After releasing the block a lot of new changes to the various technologies surfaced, and we decided to upgrade the block to incorporate these changes. Following is a list of updates we brought into the block with this release.


1. Source code availability. You can find the first version of the block as a downloadable zip file on the” downloads” section. However we decided to publish the code directly on the Codeplex TFS. The latest version is now available on the “Source code” tab.


2. Azure Storage API. Block is now using Storage Client Api 2.1.03


3. Async/await. The block is utilizing async/await pattern as appropriate.


4. HMAC. Updated and simplified HMAC implementation for the ODATA API operations


5. ODATA. Moved ODATA service from WCF data services to Web API


6. Data access. Removed EF dependency, using Dapper.net instead.


7. Extended Dapper for async/await. The solution is dependent on an offline copy of the dapper framework, extended for async/await support.


8. Azure SDK 2.2 support. Updated the cloud projects to use Azure SDK 2.2.


9. Updated repository and client implementations. Updated the metering repository, data repository and their respective clients to provide a clean separation, with async/await support.


10. Unity 3.0. upgrade.


11. DDL. Stored procedure for upsert


12. Updated entity classes. Refactored and streamlined after EF dependency removal


13. Upgrade to Enterprise Library Transient Fault Handling block. Removedconfiguration and added code based setup.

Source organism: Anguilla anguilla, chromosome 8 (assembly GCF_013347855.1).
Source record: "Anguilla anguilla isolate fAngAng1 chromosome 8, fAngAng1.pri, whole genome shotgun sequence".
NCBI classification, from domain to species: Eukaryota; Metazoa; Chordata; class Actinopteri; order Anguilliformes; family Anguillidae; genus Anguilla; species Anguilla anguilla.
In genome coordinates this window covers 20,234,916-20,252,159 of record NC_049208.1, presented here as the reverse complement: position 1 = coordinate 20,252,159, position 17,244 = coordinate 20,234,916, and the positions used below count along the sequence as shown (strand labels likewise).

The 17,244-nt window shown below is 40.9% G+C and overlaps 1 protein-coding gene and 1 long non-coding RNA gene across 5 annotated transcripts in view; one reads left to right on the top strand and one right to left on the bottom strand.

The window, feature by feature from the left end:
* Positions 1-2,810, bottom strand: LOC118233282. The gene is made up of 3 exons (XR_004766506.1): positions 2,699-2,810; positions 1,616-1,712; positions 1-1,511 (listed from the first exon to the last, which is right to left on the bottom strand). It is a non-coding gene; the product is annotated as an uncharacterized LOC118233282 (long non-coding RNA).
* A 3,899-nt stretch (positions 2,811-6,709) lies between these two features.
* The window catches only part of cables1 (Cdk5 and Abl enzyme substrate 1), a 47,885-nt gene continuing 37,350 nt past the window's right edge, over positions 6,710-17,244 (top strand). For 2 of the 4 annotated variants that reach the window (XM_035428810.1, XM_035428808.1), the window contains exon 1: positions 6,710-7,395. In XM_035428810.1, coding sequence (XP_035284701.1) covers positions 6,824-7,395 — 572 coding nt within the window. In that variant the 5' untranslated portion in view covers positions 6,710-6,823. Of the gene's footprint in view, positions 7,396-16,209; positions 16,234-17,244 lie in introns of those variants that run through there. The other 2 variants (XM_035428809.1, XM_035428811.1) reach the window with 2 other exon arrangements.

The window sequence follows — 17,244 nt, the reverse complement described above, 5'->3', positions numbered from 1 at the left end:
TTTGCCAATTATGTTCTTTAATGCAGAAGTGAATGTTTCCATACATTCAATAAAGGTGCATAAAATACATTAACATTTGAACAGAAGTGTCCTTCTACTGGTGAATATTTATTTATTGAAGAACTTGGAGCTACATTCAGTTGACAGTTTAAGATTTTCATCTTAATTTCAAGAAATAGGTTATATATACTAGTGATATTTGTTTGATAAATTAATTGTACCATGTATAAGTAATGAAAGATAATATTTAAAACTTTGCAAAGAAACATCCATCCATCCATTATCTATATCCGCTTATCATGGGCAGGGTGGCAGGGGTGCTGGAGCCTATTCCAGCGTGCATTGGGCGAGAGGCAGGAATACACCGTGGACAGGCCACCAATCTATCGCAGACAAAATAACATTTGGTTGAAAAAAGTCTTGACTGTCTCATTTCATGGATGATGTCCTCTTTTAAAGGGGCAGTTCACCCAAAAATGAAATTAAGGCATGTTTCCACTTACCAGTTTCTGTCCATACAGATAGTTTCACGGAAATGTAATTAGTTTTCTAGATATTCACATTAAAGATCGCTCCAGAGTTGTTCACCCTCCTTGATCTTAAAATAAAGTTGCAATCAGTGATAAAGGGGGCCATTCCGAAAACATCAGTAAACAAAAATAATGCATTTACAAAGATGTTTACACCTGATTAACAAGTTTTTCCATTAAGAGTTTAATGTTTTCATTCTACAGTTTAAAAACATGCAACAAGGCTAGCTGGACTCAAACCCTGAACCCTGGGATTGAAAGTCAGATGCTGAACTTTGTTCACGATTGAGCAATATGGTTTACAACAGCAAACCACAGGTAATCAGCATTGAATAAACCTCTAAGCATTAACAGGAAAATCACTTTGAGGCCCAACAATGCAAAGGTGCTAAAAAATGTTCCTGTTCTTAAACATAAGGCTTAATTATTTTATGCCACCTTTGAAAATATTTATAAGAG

14. Updates on the client side to support new ODATA JSON output.

Thursday, May 24, 2012  |  From Full Scale 180 - Metering

I remember the times when I started to work for my first job at a big company. It was a large multinational telecommunications company, and one of the earliest concepts I have ever learned was “metering”. Up to that time, I was assuming everything one measures on a telephone switch is all about charging customers, and to understand how many minutes they have spent on the phone. Upon pouring over the code that runs on the switch and the peripherals, I came to realize the code was measuring the use of many things, and all was because of understanding the resource use of various different features, which also happens to be including the speech channels utilized.

Having a ubiquitous measuring of the resources a solution is using, that does not get in the way of the actual operations of it becomes even a more important concept, if the solution is utilizing resources from a different system, and potentially being charged for them. The urge to learn and analyze the tenants’ respective indirect utilization of Windows Azure resources the ISV is paying for the solution may have many different reasons. A few of the first that may come to mind can be: